Last but not least, you can also do without a dsn and just specify all required configuration options directly:

>>> from turbodbc import connect
>>> connection = connect(driver="PostgreSQL",
...                      server="hostname",
...                      port="5432",
...                      database="myDataBase",
...                      uid="myUsername",
...                      pwd="myPassword")

Executing SQL queries and retrieving results

To execute a query, you need to create a cursor object first:

>>> cursor = connection.cursor()

This cursor object lets you execute SQL commands and queries. Here is how to execute a SELECT query:

>>> cursor.execute('SELECT 42')

You have multiple options to retrieve the generated result set. For example, you can iterate over the cursor:

>>> for row in cursor:
...     print row
[42L]

Alternatively, you can fetch all results as a list of rows:

>>> cursor.fetchall()
[[42L]]

You can also retrieve result sets as NumPy arrays or Apache Arrow tables, see Advanced usage.

Executing manipulating SQL queries

As before, you need to create a cursor object first:

>>> cursor = connection.cursor()

You can now execute a basic INSERT query:

>>> cursor.execute("INSERT INTO TABLE my_integer_table VALUES (42, 17)")

This will insert two values, 42 and 17, in a single row of table my_integer_table. Inserting values like this is impractical, because it requires putting the values into the actual SQL string.

To avoid this, you can pass parameters to execute():

>>> cursor.execute("INSERT INTO TABLE my_integer_table VALUES (?, ?)",
...                [42, 17])

Please note the question marks ? in the SQL string that marks two parameters. Adding single rows at a time is not efficient. You can add more than just a single row to a table efficiently by using executemany():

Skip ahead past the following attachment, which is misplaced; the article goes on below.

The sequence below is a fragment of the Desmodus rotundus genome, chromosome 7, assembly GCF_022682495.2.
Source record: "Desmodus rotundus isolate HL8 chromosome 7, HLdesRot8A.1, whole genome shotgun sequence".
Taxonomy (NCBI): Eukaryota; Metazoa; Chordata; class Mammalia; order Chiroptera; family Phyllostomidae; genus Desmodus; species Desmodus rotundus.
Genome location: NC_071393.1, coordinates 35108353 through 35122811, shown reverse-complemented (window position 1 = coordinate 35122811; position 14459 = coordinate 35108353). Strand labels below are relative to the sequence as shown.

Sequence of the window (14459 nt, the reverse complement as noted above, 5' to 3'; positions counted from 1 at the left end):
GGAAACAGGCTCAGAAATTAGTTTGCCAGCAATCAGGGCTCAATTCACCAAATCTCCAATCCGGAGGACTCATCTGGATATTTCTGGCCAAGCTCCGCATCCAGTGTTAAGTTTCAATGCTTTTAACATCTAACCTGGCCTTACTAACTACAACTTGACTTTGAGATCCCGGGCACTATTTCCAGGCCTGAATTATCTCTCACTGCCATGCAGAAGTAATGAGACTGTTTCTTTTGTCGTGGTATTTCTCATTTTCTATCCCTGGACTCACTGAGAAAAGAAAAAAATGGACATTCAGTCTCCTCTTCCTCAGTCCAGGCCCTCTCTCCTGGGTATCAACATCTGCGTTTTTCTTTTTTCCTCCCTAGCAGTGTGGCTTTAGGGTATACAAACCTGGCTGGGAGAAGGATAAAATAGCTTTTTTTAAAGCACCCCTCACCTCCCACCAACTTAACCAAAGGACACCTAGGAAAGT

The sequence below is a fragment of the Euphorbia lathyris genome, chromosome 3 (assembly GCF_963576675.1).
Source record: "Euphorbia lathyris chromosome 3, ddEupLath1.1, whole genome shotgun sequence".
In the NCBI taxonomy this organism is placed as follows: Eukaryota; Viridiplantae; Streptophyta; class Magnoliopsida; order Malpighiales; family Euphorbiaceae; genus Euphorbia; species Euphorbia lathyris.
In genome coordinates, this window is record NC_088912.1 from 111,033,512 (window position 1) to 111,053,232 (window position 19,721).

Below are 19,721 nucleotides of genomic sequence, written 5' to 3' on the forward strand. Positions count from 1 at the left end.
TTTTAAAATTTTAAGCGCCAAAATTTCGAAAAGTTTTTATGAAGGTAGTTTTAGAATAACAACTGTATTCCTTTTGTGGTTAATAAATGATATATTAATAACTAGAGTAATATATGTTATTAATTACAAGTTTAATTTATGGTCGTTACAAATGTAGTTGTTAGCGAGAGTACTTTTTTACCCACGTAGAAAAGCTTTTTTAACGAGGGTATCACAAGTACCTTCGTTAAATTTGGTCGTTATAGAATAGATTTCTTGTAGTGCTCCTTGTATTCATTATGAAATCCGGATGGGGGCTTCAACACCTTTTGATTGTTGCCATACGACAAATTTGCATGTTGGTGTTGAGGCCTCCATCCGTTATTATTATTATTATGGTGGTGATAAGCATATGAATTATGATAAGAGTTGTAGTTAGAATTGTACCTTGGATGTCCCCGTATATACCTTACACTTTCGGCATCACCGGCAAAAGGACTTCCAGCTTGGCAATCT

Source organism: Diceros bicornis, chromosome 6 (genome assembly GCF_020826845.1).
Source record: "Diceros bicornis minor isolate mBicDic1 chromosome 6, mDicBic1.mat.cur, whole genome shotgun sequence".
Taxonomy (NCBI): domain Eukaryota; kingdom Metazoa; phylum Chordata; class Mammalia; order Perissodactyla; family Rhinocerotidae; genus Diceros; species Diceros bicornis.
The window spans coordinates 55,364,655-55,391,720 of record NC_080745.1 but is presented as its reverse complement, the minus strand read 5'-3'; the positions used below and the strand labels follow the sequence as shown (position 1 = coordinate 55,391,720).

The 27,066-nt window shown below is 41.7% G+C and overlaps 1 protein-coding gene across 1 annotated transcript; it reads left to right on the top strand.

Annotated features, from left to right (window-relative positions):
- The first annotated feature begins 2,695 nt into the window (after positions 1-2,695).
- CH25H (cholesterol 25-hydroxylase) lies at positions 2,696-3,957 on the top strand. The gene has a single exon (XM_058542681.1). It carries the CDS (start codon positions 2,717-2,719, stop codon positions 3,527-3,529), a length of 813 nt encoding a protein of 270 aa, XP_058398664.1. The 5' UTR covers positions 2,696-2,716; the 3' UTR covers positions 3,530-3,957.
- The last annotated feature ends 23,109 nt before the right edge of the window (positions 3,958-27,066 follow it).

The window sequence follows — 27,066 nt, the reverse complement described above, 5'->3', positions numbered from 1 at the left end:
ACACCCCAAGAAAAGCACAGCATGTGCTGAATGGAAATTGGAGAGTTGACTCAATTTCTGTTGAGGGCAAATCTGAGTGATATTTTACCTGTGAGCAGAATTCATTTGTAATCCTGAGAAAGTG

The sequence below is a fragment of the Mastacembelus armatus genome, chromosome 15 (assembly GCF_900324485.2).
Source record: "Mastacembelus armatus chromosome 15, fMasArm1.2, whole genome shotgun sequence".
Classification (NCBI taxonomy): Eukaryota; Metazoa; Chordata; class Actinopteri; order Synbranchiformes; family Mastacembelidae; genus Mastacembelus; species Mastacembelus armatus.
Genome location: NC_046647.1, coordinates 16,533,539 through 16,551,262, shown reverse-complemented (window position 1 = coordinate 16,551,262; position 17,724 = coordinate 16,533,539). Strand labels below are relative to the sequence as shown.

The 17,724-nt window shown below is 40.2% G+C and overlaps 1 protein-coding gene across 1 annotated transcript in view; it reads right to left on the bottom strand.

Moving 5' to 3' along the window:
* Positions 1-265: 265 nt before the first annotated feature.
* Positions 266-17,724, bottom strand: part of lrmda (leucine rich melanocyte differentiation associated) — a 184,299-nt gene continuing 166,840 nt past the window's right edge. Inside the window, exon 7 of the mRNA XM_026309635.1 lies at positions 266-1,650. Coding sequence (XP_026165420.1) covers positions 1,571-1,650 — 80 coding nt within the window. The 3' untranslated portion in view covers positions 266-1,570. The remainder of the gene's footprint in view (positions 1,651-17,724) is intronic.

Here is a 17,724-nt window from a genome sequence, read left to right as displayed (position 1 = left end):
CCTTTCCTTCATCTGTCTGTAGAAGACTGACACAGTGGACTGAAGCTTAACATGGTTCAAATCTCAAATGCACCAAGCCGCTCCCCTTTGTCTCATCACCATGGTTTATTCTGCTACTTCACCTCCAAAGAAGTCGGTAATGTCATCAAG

>>> parameter_sets = [[42, 17],
...                   [23, 19],
...                   [314, 271]]
>>> cursor.executemany("INSERT INTO TABLE my_integer_table VALUES (?, ?)",
...                    parameter_sets)

If you already have parameters stored as NumPy arrays, check the Using NumPy arrays as query parameters section to use them even more efficiently.

Transactions

By default, turbodbc does not enable automatic commits (autocommit). To commit your changes to the database, please use the following command:

>>> connection.commit()

If you want to roll back your changes, use the following command:

>>> connection.rollback()

If you prefer autocommit for your workflow or your database does not support transactions at all, you can use the autocommit option.

Supported data types

Turbodbc supports the most common data types data scientists are interested in. The following table shows which database types are converted to which Python types:

Database type(s) Python type
Integers, DECIMAL(<19,0) int
DOUBLE, DECIMAL(<19, >0) float
DOUBLE, DECIMAL(>18, 0) unicode (str) or int *
DOUBLE, DECIMAL(>18, >0) unicode (str) or float *
BIT, boolean-like bool
TIMESTAMP, TIME datetime.datetime
DATE datetime.date
VARCHAR, strings unicode (str)

*) The conversion depends on turbodbc’s large_decimals_as_64_bit_types option.

When using parameters with execute() and executemany(), the table is basically reversed. The first type in the “database type(s)” column denotes the type used to transfer back data. For integers, 64-bit integers are transferred. For strings, the length of the transferred VARCHAR depends on the length of the transferred strings.